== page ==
From Ella Fitzgerald to The Ramones, designer John Davies is visualizing Manhattan's musical history as a gorgeous 3D map.
Harlem - Artist: Ella Fitzgerald and Louis Armstrong // Track: Autumn in New York // Year: 1956 // Key Venue: Minton's Playhouse; Images courtesy of the artist
Designer John Davies' Soundscape: The Physical Sounds of Manhattan is a love letter to New York City's rich musical history, composed of plastic topography and transparent vinyl. The work includes a 3D map constructed from laser-cut perspex, a record, and a booklet that outlines his extensive research on creating a tactile music listening experience.
The buildings that make up Davies' miniature Big Apple are the peaks and valleys of sound waves from famous NYC songs, adjusted in height based on their respective influence on the NYC music scene. For example, the Lower East Side is represented by a towering Ramones' Blitzkrieg Bop, and Harlem is packed with skyscraping visualizations of Ella Fitgerald and Louis Armstrong's Autumn in New York.
Although it was never the original intent, the final piece ended up mapping the early gentrification of Manhattan in certain areas, Davies tells The Creators Project. "Greenwich Village folk scene in places like Cafe Wha? and Cafe Au GoGo in the 60s move directly east into the East Village in the late 60's," he points out. "Early 70's venues like the Fillmore East, famous for psychedellic rock (Hendrix, Grateful Dead, Jefferson Airplane), move directly south. There, you have the start of the punk scene in places like CBGB's in the Lower East Side that kicked off in the mid 70's. The young creative generation moving round—suppose it would be somewhere in the depths of Brooklyn nowadays."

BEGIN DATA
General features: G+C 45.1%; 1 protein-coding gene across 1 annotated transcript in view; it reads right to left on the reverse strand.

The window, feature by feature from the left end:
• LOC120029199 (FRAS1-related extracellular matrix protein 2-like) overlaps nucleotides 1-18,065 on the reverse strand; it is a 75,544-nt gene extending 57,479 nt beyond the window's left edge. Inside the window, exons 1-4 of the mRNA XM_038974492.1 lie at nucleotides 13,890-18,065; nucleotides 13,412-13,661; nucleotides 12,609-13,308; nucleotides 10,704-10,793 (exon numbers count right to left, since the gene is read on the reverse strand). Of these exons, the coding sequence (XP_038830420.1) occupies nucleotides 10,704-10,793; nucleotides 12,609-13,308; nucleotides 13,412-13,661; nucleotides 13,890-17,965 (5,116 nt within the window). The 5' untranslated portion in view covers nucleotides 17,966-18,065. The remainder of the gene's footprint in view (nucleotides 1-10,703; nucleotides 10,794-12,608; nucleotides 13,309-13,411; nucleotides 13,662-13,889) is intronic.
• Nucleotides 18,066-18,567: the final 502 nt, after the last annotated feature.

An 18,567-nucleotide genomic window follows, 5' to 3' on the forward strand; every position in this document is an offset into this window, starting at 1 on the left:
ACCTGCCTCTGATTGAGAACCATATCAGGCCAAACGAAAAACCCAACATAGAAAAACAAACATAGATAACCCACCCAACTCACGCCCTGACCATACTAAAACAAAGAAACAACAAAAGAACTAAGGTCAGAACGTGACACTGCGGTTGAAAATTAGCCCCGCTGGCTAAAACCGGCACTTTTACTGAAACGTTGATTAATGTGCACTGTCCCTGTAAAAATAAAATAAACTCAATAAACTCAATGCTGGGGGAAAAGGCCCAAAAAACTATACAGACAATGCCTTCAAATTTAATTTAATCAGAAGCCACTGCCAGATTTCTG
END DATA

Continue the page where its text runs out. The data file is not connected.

Davies wanted to "address the the loss of multi-sensory experience in modern music" with Soundscape. The record that Davies put together to go with the 3D map holds the songs that occupy each Soundscapes neighborhood. The accompanying book is a record of the history surrounding the music, as well as an explanation of each song choice. These tangible materials root the music in the context of their history, but also in the physical world, allowing people to look, listen, feel, and even smell or taste the songs if they want to. Much like Bernholz's new album, How Things Are Made, Soundscape is one of many possible answers to the question, what will music look like in ten years?
Visit Davies' website to check out more of his work.